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Cass Sunstein's work explains how we can ‘save money and time, improve health, and lengthen lives’ by organising simpler government. Sunstein's work fits a larger trend: humans are not fully rational and we better start creating policy that matches this. The behaviourist revolution has been trending since Kahneman received the Nobel Prize in Economic Sciences, in 2002. Ever since the academic disciplines of behaviourism and public administration have grown closer, e.g. Changing behaviours: on the rise of the psychological state (Jones et al. 2013), The behavioral foundations of public policy (Shafir 2013). Sunstein has already played a large role in this development with his work Nudge: improving decisions about health, wealth, and happiness (2008), which he co-authored with Richard Thaler (2008). They introduced the terms ‘libertarian paternalism’ and ‘nudge’ as a policy tool.

From 2010 to 2013, Sunstein was administrator of the Office of Information and Regulatory Affairs, ‘the cockpit of the regulatory state’. He attempted to separate his academic work from his public administrative work. The first article in which Sunstein (2012) explicitly mentions OIRA was published 4 months after he left office. And it is not until now that Simple(r) is published that ‘Sunstein pulls back the curtain to show what was done, why Americans are better off as a result, and what the future has in store.’ Needless to say, this was a highly anticipated book.

The introduction reads: ‘the OIRA administrator is often described as the nation's regulatory czar’. But, regulatory czar was a nickname for Sunstein, not for any of the past administrators. This may seem like minor detail, but is quite relevant as we find in chapter 1. Numerous Senators were quite unhappy when Obama nominated Sunstein as administrator. Progressives claimed that he ‘would be an obstacle to necessary safeguards for the public’, while conservatives feared he would allow too much regulation. The vetting process took over 4 months, after which the actual election took another 5 months. In this period, Sunstein received hate mail, death threats and was called the most evil and most dangerous man of America. Even so, mention is made throughout the entire book that ‘regulatory moneyball’, Sunstein's ‘method’, is a ‘not part of a partisan agenda’. Even though he states that ‘nudging transcends the political debate’, its underlying value, libertarian paternalism, has been rejected openly by both sides of the political spectrum. This might explain why Sunstein nearly frantically explains how regulatory moneyball defines what ‘government can and should accomplish’.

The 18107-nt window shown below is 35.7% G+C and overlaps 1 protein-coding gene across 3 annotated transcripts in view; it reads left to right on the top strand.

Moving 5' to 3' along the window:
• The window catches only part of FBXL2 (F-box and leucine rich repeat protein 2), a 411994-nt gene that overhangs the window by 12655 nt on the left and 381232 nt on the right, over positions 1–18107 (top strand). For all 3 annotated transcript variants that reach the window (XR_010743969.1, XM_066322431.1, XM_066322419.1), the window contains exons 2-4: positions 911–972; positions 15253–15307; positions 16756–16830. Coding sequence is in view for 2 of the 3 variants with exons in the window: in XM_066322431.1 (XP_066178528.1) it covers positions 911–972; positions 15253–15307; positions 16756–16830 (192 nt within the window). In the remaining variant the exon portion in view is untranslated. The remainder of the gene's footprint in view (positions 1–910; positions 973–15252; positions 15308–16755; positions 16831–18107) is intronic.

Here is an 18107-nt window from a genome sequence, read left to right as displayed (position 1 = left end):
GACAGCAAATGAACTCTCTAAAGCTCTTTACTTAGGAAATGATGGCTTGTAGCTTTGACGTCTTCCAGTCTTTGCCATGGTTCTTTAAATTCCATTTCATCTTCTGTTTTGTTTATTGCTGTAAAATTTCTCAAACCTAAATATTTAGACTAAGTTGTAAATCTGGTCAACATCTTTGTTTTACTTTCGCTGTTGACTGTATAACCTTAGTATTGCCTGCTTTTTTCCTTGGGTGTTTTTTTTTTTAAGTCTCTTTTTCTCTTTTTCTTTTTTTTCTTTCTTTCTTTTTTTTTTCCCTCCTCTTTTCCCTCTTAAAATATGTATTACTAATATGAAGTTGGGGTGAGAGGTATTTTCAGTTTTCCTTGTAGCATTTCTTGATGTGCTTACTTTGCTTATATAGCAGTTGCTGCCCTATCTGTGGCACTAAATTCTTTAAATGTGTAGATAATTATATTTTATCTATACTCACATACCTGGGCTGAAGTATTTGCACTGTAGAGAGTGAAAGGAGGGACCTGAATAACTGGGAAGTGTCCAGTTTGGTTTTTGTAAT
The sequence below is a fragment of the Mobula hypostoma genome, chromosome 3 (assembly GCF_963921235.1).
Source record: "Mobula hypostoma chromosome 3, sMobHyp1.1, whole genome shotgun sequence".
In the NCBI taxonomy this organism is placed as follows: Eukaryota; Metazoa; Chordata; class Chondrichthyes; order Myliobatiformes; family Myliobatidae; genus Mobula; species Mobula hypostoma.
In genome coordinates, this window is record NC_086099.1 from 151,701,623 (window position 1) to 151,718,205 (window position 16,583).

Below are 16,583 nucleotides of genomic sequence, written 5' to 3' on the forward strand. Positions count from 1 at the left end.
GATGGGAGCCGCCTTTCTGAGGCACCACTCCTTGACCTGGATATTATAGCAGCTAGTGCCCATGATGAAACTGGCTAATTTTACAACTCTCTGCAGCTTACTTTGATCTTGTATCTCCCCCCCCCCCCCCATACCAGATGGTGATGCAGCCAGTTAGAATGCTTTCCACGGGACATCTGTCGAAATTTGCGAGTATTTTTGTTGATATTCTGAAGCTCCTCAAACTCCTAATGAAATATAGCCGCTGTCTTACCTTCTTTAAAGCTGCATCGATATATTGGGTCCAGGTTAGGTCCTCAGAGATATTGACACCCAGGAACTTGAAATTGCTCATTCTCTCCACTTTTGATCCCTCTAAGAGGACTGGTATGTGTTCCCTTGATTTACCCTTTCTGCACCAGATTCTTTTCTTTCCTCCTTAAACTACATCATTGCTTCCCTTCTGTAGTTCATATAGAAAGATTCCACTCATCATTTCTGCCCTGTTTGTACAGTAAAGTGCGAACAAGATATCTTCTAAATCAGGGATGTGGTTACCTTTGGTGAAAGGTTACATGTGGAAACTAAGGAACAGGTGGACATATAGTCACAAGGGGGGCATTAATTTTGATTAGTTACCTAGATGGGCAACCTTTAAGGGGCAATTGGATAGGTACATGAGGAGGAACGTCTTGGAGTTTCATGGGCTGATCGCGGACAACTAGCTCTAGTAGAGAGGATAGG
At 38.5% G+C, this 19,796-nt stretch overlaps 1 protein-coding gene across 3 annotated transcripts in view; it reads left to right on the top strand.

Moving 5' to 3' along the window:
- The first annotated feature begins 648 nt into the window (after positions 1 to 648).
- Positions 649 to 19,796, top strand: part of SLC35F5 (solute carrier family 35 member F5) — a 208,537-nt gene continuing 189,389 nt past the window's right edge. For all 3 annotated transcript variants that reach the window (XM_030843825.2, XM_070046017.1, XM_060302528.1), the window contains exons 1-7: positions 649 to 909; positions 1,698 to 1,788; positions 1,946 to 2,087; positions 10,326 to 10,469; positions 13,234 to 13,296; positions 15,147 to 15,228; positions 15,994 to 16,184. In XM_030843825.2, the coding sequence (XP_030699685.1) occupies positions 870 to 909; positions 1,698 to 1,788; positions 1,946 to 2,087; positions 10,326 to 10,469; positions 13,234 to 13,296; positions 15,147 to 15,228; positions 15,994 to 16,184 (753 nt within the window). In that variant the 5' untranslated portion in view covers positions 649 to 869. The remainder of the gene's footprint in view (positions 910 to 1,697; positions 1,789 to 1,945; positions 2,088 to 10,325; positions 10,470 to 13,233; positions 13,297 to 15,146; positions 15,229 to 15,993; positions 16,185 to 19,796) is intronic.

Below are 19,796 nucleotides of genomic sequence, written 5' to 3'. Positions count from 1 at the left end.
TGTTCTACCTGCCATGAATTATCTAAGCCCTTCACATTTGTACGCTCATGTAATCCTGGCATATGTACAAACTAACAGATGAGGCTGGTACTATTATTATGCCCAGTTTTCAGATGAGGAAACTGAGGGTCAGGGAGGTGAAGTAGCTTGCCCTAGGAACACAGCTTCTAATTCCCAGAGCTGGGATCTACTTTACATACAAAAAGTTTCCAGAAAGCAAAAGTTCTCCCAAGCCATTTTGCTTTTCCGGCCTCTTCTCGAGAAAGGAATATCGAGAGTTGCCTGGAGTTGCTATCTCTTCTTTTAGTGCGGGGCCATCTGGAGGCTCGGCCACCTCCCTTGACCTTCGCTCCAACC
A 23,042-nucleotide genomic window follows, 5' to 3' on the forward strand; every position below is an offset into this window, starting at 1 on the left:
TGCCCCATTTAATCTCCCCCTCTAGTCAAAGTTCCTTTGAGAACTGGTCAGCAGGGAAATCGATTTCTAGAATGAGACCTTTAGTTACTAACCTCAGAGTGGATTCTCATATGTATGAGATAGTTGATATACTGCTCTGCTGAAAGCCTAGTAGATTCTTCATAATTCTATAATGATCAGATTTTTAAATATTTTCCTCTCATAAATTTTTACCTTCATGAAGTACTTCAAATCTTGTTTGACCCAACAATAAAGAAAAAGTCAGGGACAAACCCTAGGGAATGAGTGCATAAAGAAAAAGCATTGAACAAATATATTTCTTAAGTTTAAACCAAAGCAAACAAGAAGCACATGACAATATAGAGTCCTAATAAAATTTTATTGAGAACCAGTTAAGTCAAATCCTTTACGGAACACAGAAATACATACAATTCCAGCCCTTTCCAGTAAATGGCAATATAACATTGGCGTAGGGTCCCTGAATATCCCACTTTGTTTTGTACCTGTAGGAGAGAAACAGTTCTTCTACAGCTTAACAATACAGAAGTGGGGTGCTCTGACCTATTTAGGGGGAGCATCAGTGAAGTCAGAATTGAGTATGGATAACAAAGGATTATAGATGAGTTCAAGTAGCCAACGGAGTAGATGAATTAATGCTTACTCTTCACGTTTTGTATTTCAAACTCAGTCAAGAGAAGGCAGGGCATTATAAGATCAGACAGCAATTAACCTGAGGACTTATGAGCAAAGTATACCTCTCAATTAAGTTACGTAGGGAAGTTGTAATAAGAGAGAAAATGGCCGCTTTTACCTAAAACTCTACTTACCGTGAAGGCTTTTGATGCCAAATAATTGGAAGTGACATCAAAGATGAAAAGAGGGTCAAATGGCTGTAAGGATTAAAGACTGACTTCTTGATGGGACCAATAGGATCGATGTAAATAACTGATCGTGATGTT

‘Regulatory moneyball’ refers to the way Billy Beane (former GM of Oakland Athletics) recruited his baseball team: using sabermatics and thus rejecting the rationale of baseball (‘he has a great arm’, ‘he has great form’). This way of recruiting came to be known as ‘Moneyball’. The rest of the book focuses on practical examples of this regulatory moneyball. In chapter 3 Sunstein summarises his former work on limited rationality. He explains how inertia influences our daily lives, as do default rules, clarity in options, framing, social pressure, overconfidence and finally how governments should be aware of these ‘flaws’ in our rational thinking: policy should keep them in mind. The three concepts of regulatory moneyball are discussed in the second half of the book: cost-benefit analysis, choice architecture and nudge.